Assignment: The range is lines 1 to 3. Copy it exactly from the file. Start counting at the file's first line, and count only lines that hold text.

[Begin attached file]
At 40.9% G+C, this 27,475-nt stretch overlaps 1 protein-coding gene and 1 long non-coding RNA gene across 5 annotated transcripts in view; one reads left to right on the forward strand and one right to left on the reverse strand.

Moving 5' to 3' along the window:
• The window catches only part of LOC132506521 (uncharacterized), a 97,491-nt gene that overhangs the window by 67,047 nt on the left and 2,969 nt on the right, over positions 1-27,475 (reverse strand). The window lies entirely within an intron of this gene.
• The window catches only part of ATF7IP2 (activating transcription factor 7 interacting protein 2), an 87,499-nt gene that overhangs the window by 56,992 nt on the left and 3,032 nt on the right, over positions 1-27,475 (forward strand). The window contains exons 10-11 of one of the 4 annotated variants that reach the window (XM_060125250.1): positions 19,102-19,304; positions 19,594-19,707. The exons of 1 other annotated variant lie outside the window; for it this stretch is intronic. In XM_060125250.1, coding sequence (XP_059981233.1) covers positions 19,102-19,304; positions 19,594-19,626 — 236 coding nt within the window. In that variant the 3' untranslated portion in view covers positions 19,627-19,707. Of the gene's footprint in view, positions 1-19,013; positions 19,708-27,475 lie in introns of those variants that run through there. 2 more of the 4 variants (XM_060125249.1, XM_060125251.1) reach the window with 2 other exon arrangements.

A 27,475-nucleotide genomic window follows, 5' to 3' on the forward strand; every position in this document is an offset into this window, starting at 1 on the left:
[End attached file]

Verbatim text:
At 40.9% G+C, this 27,475-nt stretch overlaps 1 protein-coding gene and 1 long non-coding RNA gene across 5 annotated transcripts in view; one reads left to right on the forward strand and one right to left on the reverse strand.

Moving 5' to 3' along the window:
• The window catches only part of LOC132506521 (uncharacterized), a 97,491-nt gene that overhangs the window by 67,047 nt on the left and 2,969 nt on the right, over positions 1-27,475 (reverse strand). The window lies entirely within an intron of this gene.